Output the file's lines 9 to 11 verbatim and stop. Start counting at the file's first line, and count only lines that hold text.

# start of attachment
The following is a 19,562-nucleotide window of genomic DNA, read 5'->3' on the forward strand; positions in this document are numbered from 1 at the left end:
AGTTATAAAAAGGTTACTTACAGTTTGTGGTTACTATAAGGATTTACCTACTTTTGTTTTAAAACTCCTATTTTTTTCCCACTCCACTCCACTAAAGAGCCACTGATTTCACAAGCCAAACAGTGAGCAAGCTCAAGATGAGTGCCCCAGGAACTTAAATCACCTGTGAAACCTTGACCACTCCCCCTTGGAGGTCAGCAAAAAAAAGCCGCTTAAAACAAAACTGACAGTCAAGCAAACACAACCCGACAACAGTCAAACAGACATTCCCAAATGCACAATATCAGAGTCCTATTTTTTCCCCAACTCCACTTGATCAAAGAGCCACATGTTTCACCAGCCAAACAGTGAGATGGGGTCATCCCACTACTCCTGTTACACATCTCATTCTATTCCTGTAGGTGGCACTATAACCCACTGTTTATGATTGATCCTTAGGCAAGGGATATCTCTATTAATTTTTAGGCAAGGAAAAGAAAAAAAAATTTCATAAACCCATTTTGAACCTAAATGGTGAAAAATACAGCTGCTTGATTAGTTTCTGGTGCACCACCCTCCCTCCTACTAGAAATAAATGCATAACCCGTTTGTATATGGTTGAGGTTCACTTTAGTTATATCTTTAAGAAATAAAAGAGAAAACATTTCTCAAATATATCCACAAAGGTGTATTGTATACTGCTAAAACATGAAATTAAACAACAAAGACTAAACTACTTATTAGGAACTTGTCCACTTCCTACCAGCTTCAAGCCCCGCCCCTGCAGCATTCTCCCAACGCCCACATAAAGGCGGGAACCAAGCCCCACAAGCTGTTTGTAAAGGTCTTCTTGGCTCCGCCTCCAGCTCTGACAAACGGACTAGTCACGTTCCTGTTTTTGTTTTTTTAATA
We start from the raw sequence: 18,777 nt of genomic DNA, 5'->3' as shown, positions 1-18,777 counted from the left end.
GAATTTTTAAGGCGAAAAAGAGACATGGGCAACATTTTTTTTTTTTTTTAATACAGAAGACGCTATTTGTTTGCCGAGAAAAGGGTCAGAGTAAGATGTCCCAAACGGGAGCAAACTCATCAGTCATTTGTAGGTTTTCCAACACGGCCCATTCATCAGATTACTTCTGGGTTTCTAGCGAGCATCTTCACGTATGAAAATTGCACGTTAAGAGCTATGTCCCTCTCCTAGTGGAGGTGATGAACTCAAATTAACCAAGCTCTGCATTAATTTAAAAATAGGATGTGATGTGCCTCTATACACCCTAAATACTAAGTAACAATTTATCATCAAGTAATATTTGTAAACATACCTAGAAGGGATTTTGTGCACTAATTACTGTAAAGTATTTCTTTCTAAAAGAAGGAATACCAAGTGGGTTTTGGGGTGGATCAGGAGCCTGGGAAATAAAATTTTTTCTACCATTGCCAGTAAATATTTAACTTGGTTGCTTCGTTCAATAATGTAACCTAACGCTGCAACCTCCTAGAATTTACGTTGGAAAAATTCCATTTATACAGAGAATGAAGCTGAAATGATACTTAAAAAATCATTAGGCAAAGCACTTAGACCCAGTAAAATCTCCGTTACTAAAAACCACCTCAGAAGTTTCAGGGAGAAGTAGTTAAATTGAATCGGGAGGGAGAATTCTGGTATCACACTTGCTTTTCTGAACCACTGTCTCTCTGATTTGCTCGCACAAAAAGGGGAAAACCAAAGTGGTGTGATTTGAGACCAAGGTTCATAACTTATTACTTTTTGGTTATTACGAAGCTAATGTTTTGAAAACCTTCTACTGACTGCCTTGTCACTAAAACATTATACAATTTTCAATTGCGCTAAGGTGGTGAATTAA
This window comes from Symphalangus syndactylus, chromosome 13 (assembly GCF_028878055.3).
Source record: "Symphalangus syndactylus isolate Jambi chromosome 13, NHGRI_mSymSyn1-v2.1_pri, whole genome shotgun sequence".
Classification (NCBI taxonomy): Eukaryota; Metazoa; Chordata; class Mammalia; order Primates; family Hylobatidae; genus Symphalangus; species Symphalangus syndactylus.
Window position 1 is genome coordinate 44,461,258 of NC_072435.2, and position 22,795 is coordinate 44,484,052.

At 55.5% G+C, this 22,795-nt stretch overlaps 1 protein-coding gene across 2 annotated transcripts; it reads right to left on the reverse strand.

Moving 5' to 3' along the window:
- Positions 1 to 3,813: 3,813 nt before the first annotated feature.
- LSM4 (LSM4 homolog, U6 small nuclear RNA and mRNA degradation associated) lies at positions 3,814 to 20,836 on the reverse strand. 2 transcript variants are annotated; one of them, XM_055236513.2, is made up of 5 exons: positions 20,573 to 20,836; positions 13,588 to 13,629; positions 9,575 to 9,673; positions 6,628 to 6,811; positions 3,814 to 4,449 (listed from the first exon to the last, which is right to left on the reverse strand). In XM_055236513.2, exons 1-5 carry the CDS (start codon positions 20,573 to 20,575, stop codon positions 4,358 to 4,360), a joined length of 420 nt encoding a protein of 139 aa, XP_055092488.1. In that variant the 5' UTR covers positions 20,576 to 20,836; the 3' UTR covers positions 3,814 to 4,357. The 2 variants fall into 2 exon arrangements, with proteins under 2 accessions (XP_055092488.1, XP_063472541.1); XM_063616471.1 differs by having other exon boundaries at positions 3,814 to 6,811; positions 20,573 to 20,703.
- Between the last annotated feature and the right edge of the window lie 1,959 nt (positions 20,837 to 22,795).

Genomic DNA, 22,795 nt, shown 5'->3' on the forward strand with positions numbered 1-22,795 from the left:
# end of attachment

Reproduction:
At 55.5% G+C, this 22,795-nt stretch overlaps 1 protein-coding gene across 2 annotated transcripts; it reads right to left on the reverse strand.

Moving 5' to 3' along the window:
- Positions 1 to 3,813: 3,813 nt before the first annotated feature.